Nathaniel joined the Malaria Atlas Project as a DPhil student in October 2018. His research investigates routinely-collected health surveillance data and methods for incorporating this class of data into geostatistical models of disease burden.

Nathaniel’s work is in collaboration with the Local Burden of Disease project at the Institute for Health Metrics and Evaluation in Seattle, Washington. Prior to joining the Malaria Atlas Project, he contributed to research work on tuberculosis disease burden, including a novel analysis of latent tuberculosis. Nathaniel’s background in Geographic Information Science has also given him the opportunity to model social-environmental change on the Logone floodplain in the Far North region of Cameroon, map drug trafficking into Central America, and create virtual landscapes using kite-based aerial photogrammetry.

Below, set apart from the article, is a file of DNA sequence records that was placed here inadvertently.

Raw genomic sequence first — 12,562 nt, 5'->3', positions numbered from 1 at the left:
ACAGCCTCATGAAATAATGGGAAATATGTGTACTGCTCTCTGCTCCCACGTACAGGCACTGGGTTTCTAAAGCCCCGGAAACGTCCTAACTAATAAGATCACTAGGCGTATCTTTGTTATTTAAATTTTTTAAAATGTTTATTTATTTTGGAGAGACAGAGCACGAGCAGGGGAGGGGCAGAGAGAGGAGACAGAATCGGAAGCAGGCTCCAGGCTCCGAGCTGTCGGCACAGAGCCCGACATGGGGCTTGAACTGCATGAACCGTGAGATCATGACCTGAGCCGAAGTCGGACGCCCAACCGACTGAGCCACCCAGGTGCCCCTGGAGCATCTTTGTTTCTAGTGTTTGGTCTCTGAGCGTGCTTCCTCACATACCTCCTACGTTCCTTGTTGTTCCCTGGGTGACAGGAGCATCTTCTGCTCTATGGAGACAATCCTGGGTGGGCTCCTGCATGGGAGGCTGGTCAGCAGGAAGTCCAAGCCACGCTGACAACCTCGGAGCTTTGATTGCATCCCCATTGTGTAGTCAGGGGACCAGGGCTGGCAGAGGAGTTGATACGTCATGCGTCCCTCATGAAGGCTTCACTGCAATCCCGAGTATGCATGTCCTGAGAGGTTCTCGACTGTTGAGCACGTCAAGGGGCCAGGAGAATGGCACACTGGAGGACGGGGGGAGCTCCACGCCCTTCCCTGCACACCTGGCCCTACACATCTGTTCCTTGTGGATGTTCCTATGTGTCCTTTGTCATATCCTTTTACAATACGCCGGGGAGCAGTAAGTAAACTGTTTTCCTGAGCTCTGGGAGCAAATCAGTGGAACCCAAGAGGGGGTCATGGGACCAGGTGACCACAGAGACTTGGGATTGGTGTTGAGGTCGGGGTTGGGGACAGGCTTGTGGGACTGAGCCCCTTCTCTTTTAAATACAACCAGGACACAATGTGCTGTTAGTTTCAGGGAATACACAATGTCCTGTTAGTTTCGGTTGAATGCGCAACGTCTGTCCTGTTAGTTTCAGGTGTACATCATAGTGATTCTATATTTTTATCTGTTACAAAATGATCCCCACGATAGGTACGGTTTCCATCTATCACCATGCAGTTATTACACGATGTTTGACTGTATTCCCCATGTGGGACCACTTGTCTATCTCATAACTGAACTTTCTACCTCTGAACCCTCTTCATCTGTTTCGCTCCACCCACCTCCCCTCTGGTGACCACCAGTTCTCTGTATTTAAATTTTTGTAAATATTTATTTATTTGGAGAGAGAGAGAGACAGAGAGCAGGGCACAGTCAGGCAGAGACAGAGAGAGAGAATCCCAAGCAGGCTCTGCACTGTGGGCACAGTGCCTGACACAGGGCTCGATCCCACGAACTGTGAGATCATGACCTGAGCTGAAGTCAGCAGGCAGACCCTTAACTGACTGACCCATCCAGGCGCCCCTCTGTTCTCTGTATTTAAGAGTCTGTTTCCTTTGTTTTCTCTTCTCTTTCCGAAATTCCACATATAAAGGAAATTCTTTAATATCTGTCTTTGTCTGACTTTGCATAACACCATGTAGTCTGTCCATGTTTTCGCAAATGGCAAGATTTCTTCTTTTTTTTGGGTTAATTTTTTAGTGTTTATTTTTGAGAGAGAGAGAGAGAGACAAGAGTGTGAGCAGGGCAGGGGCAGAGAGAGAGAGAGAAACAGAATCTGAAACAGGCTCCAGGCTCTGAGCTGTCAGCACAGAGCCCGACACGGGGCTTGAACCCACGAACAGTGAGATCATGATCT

Selected Biography

URLDOIHenry, NJ,

A cost-effective workflow for depicting landscapes in immersive virtual environments

Geogames and Geoplay. November 2018
URLHenry, NJ,

Predicting Boko Haram’s Impact on the Logone Floodplain in Cameroon: an Agent-Based Simulation Approach

Doctoral dissertation. 2016
URLDOIRoss, JM, Henry, NJ, Dwyer-Lindgren, LA, Paula Lobo, A, Marihno de Souza, F, Biehl, MH, Ray, SE, Reiner, RC, Stubbs, RW, Wiens, KE, Earl, L, Kutz, MJ, Bhattacharjee, NV, Kyu, HH, Naghavi, M, Hay SI.,

Progress toward eliminating TB and HIV deaths in Brazil, 2001–2015: a spatial assessment

BMC Medicine. September 2018 16(1): 144.
URLDOIGBD Tuberculosis Collaborators,

The global burden of tuberculosis: results from the Global Burden of Disease Study 2015

The Lancet Infectious Diseases. March 2018 18(3): 261-284.
URLDOILaborde, S., Phang, SC., Ahmadou, M, Henry, NJ, Fernandez, A, Durand, M, ..., Scholte, P,

Co‐producing research in the “Red Zone”: Adaptation to fieldwork constraints with a transdisciplinary approach

Geographical Journal. August 2018 184(4): 369-383.
URLDOILaborde, S., Fernandez, A, Phang, SC., Hamilton, IM, Henry, NJ, Jung, H, ..., Durand, M,

Social-ecological feedbacks lead to unsustainable lock-in in an inland fishery

Global Environmental Change. November 2016 41 13-25.